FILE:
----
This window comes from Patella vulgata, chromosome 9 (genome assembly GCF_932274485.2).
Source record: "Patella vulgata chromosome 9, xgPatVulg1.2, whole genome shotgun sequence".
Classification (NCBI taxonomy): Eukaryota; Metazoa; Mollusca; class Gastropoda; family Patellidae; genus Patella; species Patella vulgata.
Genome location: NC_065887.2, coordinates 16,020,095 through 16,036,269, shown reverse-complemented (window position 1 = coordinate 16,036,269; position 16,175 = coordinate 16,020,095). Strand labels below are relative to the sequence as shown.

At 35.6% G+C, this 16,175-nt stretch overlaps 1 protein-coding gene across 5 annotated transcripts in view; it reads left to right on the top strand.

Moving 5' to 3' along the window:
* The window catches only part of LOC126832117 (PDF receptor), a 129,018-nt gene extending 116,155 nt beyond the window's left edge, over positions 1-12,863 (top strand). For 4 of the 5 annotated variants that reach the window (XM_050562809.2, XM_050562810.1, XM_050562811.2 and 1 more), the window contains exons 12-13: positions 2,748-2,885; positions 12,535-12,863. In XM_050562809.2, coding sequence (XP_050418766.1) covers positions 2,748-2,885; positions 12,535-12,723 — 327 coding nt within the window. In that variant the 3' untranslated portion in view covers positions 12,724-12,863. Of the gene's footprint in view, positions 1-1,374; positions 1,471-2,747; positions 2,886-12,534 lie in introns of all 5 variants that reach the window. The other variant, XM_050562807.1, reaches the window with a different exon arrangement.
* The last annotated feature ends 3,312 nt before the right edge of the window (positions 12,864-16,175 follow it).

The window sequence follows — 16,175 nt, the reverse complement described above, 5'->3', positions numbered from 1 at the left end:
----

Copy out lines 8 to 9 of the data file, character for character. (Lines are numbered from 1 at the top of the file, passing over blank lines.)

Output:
* The last annotated feature ends 3,312 nt before the right edge of the window (positions 12,864-16,175 follow it).

The window sequence follows — 16,175 nt, the reverse complement described above, 5'->3', positions numbered from 1 at the left end: